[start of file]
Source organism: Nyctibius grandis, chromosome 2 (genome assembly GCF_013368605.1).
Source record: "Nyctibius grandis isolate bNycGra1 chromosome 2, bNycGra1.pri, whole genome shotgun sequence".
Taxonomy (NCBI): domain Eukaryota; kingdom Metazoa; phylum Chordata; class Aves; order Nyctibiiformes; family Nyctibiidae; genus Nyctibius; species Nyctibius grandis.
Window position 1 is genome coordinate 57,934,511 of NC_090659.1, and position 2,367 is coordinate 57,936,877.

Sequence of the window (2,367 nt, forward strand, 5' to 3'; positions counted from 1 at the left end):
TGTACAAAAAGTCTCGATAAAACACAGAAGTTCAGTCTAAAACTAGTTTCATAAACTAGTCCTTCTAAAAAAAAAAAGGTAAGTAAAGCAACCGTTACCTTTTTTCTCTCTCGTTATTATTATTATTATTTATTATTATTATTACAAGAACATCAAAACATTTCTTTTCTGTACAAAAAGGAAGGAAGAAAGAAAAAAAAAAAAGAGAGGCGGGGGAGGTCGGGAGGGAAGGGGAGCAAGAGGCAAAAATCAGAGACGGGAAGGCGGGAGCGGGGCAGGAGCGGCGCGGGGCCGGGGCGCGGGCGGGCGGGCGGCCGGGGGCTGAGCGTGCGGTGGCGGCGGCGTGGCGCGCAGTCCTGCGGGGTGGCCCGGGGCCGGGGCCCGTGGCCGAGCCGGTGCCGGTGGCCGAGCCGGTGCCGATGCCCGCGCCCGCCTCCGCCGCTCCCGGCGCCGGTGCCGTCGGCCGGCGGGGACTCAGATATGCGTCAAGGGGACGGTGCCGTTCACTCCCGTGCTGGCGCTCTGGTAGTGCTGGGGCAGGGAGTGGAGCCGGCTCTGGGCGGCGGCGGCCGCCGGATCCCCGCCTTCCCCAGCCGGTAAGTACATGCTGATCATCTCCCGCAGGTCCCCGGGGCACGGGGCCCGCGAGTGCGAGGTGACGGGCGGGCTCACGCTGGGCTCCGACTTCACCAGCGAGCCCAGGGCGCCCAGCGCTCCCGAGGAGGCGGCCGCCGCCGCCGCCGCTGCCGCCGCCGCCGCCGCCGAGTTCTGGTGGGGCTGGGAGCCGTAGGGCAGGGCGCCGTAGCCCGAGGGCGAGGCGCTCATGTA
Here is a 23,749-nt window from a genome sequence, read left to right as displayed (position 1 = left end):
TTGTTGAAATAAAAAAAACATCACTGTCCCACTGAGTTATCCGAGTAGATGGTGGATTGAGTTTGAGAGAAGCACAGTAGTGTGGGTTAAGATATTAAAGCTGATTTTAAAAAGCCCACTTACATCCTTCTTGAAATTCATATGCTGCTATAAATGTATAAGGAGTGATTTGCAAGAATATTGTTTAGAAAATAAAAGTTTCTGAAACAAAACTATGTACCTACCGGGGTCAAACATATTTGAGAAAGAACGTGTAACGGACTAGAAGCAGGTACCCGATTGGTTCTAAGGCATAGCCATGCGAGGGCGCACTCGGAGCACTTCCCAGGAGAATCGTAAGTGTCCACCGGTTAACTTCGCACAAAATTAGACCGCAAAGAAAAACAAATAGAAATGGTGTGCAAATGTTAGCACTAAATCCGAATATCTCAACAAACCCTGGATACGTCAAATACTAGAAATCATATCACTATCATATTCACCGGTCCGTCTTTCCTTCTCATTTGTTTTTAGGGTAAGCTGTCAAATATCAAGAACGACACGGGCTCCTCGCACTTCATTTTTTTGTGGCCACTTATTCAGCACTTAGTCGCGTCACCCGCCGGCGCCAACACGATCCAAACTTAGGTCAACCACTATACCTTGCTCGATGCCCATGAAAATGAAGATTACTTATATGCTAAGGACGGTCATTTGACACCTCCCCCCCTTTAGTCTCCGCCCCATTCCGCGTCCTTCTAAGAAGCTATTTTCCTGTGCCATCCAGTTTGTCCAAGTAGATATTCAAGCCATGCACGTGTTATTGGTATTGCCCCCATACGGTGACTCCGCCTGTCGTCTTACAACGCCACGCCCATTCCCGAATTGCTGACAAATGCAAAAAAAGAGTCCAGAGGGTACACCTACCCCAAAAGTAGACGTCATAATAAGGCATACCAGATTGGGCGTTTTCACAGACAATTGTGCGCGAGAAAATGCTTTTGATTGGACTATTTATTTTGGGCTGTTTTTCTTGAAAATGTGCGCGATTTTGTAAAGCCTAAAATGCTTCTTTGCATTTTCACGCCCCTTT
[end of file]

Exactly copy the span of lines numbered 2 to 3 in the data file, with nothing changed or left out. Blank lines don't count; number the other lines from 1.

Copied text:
Source record: "Nyctibius grandis isolate bNycGra1 chromosome 2, bNycGra1.pri, whole genome shotgun sequence".
Taxonomy (NCBI): domain Eukaryota; kingdom Metazoa; phylum Chordata; class Aves; order Nyctibiiformes; family Nyctibiidae; genus Nyctibius; species Nyctibius grandis.